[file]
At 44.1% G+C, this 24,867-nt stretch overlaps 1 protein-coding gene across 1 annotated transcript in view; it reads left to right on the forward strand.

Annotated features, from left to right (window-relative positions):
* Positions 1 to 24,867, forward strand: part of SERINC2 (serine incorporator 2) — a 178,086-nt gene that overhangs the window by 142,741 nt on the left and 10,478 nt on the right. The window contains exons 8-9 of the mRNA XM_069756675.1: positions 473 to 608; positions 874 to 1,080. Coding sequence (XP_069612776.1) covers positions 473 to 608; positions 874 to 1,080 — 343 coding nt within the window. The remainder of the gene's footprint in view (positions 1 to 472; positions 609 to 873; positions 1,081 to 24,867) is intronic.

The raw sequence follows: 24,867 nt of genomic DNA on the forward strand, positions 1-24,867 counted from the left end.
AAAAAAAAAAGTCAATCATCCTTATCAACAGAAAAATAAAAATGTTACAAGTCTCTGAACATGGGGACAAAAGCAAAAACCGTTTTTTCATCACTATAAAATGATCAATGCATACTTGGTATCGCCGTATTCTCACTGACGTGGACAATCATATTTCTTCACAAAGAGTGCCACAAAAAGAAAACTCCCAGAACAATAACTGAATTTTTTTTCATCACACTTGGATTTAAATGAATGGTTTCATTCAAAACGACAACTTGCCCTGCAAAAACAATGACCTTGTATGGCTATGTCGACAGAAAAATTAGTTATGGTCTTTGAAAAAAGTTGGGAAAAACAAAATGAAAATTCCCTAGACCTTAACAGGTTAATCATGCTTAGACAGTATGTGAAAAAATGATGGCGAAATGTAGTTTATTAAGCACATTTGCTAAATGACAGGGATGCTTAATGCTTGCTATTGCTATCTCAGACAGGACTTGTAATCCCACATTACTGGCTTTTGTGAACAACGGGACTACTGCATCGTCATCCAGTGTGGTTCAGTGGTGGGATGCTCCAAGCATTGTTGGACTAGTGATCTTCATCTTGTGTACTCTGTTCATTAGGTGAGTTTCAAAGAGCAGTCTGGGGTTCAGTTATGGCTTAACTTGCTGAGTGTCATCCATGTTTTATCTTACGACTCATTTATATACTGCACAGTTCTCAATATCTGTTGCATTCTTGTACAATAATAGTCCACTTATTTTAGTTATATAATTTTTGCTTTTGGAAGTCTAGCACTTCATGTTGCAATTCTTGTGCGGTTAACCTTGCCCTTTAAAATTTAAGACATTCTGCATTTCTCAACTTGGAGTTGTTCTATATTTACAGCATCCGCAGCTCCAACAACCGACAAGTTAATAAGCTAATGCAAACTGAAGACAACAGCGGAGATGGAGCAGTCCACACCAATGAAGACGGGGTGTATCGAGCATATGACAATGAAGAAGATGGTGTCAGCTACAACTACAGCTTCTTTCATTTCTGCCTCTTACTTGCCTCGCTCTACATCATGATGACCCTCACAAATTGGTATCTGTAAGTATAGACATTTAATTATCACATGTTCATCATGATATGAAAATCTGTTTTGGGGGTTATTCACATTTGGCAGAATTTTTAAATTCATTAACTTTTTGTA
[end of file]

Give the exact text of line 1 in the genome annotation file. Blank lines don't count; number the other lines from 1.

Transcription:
At 44.1% G+C, this 24,867-nt stretch overlaps 1 protein-coding gene across 1 annotated transcript in view; it reads left to right on the forward strand.